“It wasn’t my job to provide food, toys, or dress-up clothes for my sisters, but I felt ashamed that someone ended up giving them what my mom never could although she worked so much.” page 212
On These Magic Shores by Yamille Saied Mendez. Tu Books, Lee and Low, New York, 2020. MG fantasy/contemporary, 278 pages. Lexile: not yet leveled . AR Level: 4.8 (worth 8.0 points) .
Minerva Soledad Miranda (call her Minnie, please) just wants to fit in as much as possible, but it’s not easy to keep up with seventh grade, let alone audition for the school play, when she has to watch her sisters while her mom works two jobs. It’s hard to focus when they are crying from hunger. And it’s especially difficult when Mama suddenly doesn’t come home.
As soon as this book arrived, it stood out because of the unusual format. I bought the hardcover, but it’s smaller than any other MG fantasy on my shelf, sized more like a softcover novel. The blurbs were also impressive for a first edition of a new author’s book from an imprint with less than 50 releases.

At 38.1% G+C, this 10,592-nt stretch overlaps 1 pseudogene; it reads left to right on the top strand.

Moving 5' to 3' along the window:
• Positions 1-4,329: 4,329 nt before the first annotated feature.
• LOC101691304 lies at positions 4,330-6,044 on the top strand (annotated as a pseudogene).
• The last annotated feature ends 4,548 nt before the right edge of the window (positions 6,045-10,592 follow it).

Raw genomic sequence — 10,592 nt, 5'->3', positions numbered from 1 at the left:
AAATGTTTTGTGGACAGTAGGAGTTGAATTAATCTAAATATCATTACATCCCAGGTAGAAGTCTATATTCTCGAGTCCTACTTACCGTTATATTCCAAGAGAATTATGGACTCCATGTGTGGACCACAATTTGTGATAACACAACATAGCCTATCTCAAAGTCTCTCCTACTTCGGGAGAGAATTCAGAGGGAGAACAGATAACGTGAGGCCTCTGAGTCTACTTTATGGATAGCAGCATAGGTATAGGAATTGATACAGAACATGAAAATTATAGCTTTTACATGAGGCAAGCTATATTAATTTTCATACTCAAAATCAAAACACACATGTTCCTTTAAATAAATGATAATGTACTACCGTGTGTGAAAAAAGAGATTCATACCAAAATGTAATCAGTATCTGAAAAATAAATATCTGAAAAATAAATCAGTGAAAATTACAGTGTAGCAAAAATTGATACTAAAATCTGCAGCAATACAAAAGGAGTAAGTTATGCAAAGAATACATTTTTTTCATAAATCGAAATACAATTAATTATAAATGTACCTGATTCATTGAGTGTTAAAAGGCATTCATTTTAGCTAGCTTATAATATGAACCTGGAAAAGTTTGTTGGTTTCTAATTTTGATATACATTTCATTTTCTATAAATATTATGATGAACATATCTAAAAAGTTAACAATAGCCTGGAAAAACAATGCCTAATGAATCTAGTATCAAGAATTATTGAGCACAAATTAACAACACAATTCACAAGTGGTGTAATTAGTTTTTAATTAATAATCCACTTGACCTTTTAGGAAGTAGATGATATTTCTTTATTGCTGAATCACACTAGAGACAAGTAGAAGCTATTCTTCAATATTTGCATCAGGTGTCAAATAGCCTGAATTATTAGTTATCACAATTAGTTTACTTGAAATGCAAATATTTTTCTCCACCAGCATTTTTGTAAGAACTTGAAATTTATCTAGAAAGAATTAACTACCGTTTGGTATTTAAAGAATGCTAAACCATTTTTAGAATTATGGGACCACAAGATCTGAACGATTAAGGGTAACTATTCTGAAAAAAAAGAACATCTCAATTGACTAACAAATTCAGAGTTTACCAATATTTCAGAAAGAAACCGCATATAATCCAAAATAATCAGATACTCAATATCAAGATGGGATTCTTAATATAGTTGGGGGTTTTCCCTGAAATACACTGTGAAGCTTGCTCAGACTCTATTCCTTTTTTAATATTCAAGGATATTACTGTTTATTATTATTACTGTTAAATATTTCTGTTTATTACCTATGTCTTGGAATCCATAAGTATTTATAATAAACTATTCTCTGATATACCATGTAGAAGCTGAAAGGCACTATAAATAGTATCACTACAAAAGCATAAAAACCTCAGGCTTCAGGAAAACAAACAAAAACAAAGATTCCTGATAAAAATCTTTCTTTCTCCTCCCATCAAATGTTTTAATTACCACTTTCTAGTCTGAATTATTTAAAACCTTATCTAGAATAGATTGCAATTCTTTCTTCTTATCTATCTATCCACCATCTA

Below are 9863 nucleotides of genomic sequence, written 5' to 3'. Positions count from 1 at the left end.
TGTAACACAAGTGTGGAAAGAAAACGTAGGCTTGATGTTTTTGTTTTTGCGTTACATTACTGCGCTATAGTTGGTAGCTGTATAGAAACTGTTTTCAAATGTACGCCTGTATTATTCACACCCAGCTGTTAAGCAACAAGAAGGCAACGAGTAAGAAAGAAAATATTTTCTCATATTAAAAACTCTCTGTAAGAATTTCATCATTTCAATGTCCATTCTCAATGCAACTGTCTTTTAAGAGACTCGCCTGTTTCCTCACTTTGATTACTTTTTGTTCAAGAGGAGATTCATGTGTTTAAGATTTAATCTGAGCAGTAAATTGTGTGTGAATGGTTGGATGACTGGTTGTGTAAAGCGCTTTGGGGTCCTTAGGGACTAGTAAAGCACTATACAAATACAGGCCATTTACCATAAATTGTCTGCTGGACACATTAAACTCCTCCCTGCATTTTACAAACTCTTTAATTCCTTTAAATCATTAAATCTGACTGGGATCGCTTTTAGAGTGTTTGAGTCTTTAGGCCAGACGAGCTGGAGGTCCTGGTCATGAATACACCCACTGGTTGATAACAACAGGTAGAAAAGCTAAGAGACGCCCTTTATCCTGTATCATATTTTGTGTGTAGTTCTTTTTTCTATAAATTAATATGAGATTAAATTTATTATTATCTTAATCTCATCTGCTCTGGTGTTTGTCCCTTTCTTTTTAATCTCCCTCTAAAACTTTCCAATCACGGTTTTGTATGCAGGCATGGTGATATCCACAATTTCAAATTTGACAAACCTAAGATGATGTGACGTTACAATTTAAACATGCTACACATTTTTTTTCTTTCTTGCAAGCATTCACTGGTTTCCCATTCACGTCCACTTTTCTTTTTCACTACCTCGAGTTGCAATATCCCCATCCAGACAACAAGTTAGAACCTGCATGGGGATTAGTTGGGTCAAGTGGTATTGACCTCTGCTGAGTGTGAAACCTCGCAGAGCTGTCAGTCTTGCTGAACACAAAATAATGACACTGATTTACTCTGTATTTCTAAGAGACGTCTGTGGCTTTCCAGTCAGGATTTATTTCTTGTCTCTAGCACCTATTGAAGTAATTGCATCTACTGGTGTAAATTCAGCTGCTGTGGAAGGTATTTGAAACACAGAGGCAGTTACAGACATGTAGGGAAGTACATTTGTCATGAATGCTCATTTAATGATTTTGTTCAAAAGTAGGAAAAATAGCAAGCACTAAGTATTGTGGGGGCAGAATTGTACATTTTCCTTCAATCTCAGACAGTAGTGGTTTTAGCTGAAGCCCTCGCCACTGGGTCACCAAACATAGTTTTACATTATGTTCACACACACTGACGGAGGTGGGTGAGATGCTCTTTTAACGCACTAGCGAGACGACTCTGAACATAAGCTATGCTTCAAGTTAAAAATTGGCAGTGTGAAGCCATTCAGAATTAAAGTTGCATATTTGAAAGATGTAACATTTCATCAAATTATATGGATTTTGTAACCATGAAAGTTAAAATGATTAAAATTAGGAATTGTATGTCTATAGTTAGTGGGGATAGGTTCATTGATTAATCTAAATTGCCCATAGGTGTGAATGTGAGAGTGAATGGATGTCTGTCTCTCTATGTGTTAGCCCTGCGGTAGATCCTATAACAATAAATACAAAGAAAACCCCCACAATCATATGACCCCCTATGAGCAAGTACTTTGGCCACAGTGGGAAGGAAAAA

Tu books is a MG/YA focused imprint of Lee and Low which publishes mainly genre fiction. Their historical fiction has a good reputation, but they’ve only published one other middle grade fantasy novel so far. However, they have a schedule of intriguing books coming up over the next few years, starting with this story of fairies and hardship.
First, just a note to apologize. I’m aware that the author’s last name includes an accent, but with the new version of WordPress, I have not been able to type special characters. No disrespect intended, simply a technical failure here.
“Yolanda squeezed Rosalind Franklin to her chest and nuzzled her nose in the dog’s fur. She was not going to get rid of her dog, and she and Sonja were not going to foster care. There was no way she was going to let any of that happen.” page 59
Into the Tall, Tall Grass by Loriel Ryon. Margaret K. McElderry Books, Simon & Schuster Children’s, New York, 2020. MG fantasy, 330 pages. Lexile: 660L . AR Level: not yet leveled.
All the women in Yolanda’s family have some sort of magical gift, including her twin sister, but not her. Her father is away in the military, she’s become estranged from her best friend and her twin, her grandfather has died, and her ailing grandmother asks Yolanda to take her to the only pecan tree left standing on their property after the grass starts growing taller and taller…